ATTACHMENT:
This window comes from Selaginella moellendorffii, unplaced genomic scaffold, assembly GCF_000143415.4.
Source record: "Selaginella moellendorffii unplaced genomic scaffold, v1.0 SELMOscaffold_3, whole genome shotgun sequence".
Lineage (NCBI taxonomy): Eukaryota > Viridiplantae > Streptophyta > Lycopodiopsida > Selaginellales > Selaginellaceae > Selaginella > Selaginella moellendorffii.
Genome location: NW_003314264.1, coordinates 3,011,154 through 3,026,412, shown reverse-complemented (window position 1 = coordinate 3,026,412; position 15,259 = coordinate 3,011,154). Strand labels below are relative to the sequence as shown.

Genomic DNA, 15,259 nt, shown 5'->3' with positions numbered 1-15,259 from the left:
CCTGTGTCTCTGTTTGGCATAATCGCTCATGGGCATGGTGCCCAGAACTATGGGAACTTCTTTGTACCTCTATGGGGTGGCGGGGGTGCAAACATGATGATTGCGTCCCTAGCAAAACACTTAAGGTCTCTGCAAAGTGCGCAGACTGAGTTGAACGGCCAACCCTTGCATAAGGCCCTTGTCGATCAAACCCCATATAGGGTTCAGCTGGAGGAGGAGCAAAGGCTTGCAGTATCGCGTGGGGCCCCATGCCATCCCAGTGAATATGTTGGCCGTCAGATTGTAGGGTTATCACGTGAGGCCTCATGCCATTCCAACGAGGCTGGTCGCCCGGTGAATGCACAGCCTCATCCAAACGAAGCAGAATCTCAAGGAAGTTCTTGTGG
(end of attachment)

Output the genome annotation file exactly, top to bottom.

This window comes from Selaginella moellendorffii, unplaced genomic scaffold, assembly GCF_000143415.4.
Source record: "Selaginella moellendorffii unplaced genomic scaffold, v1.0 SELMOscaffold_3, whole genome shotgun sequence".
Lineage (NCBI taxonomy): Eukaryota > Viridiplantae > Streptophyta > Lycopodiopsida > Selaginellales > Selaginellaceae > Selaginella > Selaginella moellendorffii.
Genome location: NW_003314264.1, coordinates 3,011,154 through 3,026,412, shown reverse-complemented (window position 1 = coordinate 3,026,412; position 15,259 = coordinate 3,011,154). Strand labels below are relative to the sequence as shown.

Genomic DNA, 15,259 nt, shown 5'->3' with positions numbered 1-15,259 from the left:
CCTGTGTCTCTGTTTGGCATAATCGCTCATGGGCATGGTGCCCAGAACTATGGGAACTTCTTTGTACCTCTATGGGGTGGCGGGGGTGCAAACATGATGATTGCGTCCCTAGCAAAACACTTAAGGTCTCTGCAAAGTGCGCAGACTGAGTTGAACGGCCAACCCTTGCATAAGGCCCTTGTCGATCAAACCCCATATAGGGTTCAGCTGGAGGAGGAGCAAAGGCTTGCAGTATCGCGTGGGGCCCCATGCCATCCCAGTGAATATGTTGGCCGTCAGATTGTAGGGTTATCACGTGAGGCCTCATGCCATTCCAACGAGGCTGGTCGCCCGGTGAATGCACAGCCTCATCCAAACGAAGCAGAATCTCAAGGAAGTTCTTGTGG